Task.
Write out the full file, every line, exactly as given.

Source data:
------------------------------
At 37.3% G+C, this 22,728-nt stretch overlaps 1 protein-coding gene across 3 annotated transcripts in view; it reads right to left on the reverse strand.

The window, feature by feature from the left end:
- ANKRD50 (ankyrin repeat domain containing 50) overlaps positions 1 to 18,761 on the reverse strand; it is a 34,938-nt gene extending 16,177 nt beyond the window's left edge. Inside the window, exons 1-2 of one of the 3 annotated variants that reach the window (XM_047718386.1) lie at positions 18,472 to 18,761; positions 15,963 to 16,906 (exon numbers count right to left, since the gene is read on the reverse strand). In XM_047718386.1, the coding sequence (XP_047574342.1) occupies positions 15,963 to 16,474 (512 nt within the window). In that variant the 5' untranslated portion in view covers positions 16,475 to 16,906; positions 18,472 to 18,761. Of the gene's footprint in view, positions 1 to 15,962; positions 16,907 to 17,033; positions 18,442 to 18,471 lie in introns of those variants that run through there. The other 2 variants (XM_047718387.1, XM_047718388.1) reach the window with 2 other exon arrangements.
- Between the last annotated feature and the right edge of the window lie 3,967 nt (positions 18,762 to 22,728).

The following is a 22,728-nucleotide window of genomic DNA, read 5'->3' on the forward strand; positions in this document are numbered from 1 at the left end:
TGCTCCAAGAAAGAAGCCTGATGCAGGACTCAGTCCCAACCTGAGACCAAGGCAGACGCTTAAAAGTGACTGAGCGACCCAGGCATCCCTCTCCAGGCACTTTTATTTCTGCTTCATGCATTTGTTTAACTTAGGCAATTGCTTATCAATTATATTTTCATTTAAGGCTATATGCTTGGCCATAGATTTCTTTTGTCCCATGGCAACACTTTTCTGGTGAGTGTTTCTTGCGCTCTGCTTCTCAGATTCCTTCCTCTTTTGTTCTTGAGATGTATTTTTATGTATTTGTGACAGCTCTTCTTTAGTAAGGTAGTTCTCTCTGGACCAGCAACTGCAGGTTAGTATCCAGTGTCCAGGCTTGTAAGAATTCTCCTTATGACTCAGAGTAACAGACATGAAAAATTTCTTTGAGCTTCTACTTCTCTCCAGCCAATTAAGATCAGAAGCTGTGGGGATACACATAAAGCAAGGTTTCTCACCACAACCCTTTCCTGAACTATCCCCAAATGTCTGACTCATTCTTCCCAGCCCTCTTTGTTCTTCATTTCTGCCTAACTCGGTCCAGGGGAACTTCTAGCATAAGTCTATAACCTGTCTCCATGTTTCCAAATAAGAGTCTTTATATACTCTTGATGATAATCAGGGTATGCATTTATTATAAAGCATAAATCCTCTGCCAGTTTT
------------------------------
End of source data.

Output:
At 37.3% G+C, this 22,728-nt stretch overlaps 1 protein-coding gene across 3 annotated transcripts in view; it reads right to left on the reverse strand.

The window, feature by feature from the left end:
- ANKRD50 (ankyrin repeat domain containing 50) overlaps positions 1 to 18,761 on the reverse strand; it is a 34,938-nt gene extending 16,177 nt beyond the window's left edge. Inside the window, exons 1-2 of one of the 3 annotated variants that reach the window (XM_047718386.1) lie at positions 18,472 to 18,761; positions 15,963 to 16,906 (exon numbers count right to left, since the gene is read on the reverse strand). In XM_047718386.1, the coding sequence (XP_047574342.1) occupies positions 15,963 to 16,474 (512 nt within the window). In that variant the 5' untranslated portion in view covers positions 16,475 to 16,906; positions 18,472 to 18,761. Of the gene's footprint in view, positions 1 to 15,962; positions 16,907 to 17,033; positions 18,442 to 18,471 lie in introns of those variants that run through there. The other 2 variants (XM_047718387.1, XM_047718388.1) reach the window with 2 other exon arrangements.
- Between the last annotated feature and the right edge of the window lie 3,967 nt (positions 18,762 to 22,728).

The following is a 22,728-nucleotide window of genomic DNA, read 5'->3' on the forward strand; positions in this document are numbered from 1 at the left end:
TGCTCCAAGAAAGAAGCCTGATGCAGGACTCAGTCCCAACCTGAGACCAAGGCAGACGCTTAAAAGTGACTGAGCGACCCAGGCATCCCTCTCCAGGCACTTTTATTTCTGCTTCATGCATTTGTTTAACTTAGGCAATTGCTTATCAATTATATTTTCATTTAAGGCTATATGCTTGGCCATAGATTTCTTTTGTCCCATGGCAACACTTTTCTGGTGAGTGTTTCTTGCGCTCTGCTTCTCAGATTCCTTCCTCTTTTGTTCTTGAGATGTATTTTTATGTATTTGTGACAGCTCTTCTTTAGTAAGGTAGTTCTCTCTGGACCAGCAACTGCAGGTTAGTATCCAGTGTCCAGGCTTGTAAGAATTCTCCTTATGACTCAGAGTAACAGACATGAAAAATTTCTTTGAGCTTCTACTTCTCTCCAGCCAATTAAGATCAGAAGCTGTGGGGATACACATAAAGCAAGGTTTCTCACCACAACCCTTTCCTGAACTATCCCCAAATGTCTGACTCATTCTTCCCAGCCCTCTTTGTTCTTCATTTCTGCCTAACTCGGTCCAGGGGAACTTCTAGCATAAGTCTATAACCTGTCTCCATGTTTCCAAATAAGAGTCTTTATATACTCTTGATGATAATCAGGGTATGCATTTATTATAAAGCATAAATCCTCTGCCAGTTTT